You don’t have to stay together.
How’s that for controversial?
One quick Google search on “cheating” or “infidelity” and we’re bombarded with “affair recovery” and “infidelity prevention” programs. We are affected by so many influences who overtly tell us we need to work it out and stay with a partner who hurt us. Whether it is our families or our religion, deciding on the best course of action for yourself and for your children is very painful and difficult. Some people see themselves as “bad” or “wrong” because they don’t want to work it out.
Infidelity is incredibly complex and requires a highly individualized approach. It affects how we see our relationships and those of other people. It has existed since the dawn of human-kind and I imagine that people have wanted it to stop forever. Esther Perel says in her famous TED talk that it is considered so wrong, that it appears in two of the Ten Commandments. One for doing it and one for thinking about it.
It’s also something that I don’t pass judgment on. You’re carrying enough shame around, whether you’re cheating or your partner is seeing another person. You are still a human being with worth and value.
Infidelity is not going anywhere. I hate to break it to you that way. Most people know someone who is involved with another person. If anything, it is on the rise because probably well over 90% of us have our eyes on a screen. A little computer that we carry around with us everywhere, where we do everything without our partner knowing.
Infidelity is also one of the most devastating experiences in a relationship for most people. It has a way of messing with the identity you once had in this relationship. It means something to us when we say, “I’m Bob’s wife” or “I’m Sally’s partner”. Who are you, now that this has happened?
The discovery of an affair sometimes leads one party to find a couples therapist. And there is nothing wrong with this approach at all. Working with a capable professional who can help you heal together can be very valuable.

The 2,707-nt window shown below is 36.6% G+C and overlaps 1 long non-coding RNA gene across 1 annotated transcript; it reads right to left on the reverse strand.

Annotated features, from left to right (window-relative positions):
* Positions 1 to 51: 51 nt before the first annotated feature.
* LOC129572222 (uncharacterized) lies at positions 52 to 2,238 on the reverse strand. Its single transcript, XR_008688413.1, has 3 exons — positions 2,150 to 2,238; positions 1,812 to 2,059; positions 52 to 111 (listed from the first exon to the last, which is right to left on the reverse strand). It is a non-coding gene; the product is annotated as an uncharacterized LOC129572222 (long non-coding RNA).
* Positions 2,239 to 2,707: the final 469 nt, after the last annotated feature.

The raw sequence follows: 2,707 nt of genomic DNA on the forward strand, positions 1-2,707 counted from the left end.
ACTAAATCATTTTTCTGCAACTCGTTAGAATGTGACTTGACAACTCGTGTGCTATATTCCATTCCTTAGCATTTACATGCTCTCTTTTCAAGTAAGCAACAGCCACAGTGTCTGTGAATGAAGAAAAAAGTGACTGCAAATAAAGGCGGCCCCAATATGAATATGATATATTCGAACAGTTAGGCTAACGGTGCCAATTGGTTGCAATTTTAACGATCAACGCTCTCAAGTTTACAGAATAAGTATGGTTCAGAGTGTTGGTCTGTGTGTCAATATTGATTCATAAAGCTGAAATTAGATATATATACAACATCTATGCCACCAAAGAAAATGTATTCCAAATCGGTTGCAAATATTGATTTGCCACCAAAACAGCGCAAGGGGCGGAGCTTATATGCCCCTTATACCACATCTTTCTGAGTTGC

I do not currently work with couples, after having done so for a number of years. But I’ve found that people often call me to process their feelings about the infidelity, separate from their partner. Whether it is the person who has strayed from the relationship or the partner who has experienced betrayal.
Alone with a therapist, clients want to grieve the loss of what their relationship was. Or they need someone to help them tolerate feelings of humiliation they experienced. They might also want to talk about how in love with the other woman or man they are because they feel so torn. A partner may also feel so angry that they could barely look at the partner who betrayed them.
Sometimes when clients reach out to me, they do not have a desire to stay in their relationship. They might need help discerning whether the path means staying or leaving. I trust my clients to make their own decisions as they are the experts of their own lives. In other words, unlike some programs out there, I am not of the belief that people should always be steered into staying. Nor do I steer people in one direction or another. By the time someone learns of an affair, the relationship may have been unhealthy for both people for many years. They might have planned to leave at some point and stayed for various reasons.
If you are confused about what to do now, it may be support you need. A place to vent or a person to hear you. I am here to help you navigate the situation you are in. If you would like to see if we are good fit, feel free to call me at 201-248-5552 or email me at firstname.lastname@example.org. I offer a free 15-minute phone or video consultation.